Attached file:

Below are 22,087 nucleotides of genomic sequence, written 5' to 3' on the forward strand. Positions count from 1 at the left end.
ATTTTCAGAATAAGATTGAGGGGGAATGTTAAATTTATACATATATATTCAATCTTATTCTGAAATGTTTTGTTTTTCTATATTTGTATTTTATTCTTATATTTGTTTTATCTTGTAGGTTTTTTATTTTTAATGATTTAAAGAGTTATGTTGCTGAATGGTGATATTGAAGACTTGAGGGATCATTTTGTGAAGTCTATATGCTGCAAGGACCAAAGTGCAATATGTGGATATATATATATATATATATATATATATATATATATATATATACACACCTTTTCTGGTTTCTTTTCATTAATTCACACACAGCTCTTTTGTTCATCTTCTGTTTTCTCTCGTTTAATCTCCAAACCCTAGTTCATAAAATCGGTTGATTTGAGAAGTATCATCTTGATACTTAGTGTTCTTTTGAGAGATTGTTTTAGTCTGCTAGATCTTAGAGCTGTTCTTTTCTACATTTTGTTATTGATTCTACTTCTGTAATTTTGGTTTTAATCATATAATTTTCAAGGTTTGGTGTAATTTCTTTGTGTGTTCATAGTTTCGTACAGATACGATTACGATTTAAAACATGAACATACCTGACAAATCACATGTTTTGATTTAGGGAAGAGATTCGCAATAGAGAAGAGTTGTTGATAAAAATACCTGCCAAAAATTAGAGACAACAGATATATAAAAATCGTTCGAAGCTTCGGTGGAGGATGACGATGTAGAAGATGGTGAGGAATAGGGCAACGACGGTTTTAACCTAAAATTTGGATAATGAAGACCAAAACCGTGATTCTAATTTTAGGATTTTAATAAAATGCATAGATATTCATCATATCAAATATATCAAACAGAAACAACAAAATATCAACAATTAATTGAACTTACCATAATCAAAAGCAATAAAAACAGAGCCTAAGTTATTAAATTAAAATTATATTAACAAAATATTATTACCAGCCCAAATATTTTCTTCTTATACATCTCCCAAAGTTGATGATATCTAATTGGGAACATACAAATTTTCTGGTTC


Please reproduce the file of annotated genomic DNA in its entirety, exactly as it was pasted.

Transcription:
Below are 22,087 nucleotides of genomic sequence, written 5' to 3' on the forward strand. Positions count from 1 at the left end.
ATTTTCAGAATAAGATTGAGGGGGAATGTTAAATTTATACATATATATTCAATCTTATTCTGAAATGTTTTGTTTTTCTATATTTGTATTTTATTCTTATATTTGTTTTATCTTGTAGGTTTTTTATTTTTAATGATTTAAAGAGTTATGTTGCTGAATGGTGATATTGAAGACTTGAGGGATCATTTTGTGAAGTCTATATGCTGCAAGGACCAAAGTGCAATATGTGGATATATATATATATATATATATATATATATATATATATATATACACACCTTTTCTGGTTTCTTTTCATTAATTCACACACAGCTCTTTTGTTCATCTTCTGTTTTCTCTCGTTTAATCTCCAAACCCTAGTTCATAAAATCGGTTGATTTGAGAAGTATCATCTTGATACTTAGTGTTCTTTTGAGAGATTGTTTTAGTCTGCTAGATCTTAGAGCTGTTCTTTTCTACATTTTGTTATTGATTCTACTTCTGTAATTTTGGTTTTAATCATATAATTTTCAAGGTTTGGTGTAATTTCTTTGTGTGTTCATAGTTTCGTACAGATACGATTACGATTTAAAACATGAACATACCTGACAAATCACATGTTTTGATTTAGGGAAGAGATTCGCAATAGAGAAGAGTTGTTGATAAAAATACCTGCCAAAAATTAGAGACAACAGATATATAAAAATCGTTCGAAGCTTCGGTGGAGGATGACGATGTAGAAGATGGTGAGGAATAGGGCAACGACGGTTTTAACCTAAAATTTGGATAATGAAGACCAAAACCGTGATTCTAATTTTAGGATTTTAATAAAATGCATAGATATTCATCATATCAAATATATCAAACAGAAACAACAAAATATCAACAATTAATTGAACTTACCATAATCAAAAGCAATAAAAACAGAGCCTAAGTTATTAAATTAAAATTATATTAACAAAATATTATTACCAGCCCAAATATTTTCTTCTTATACATCTCCCAAAGTTGATGATATCTAATTGGGAACATACAAATTTTCTGGTTC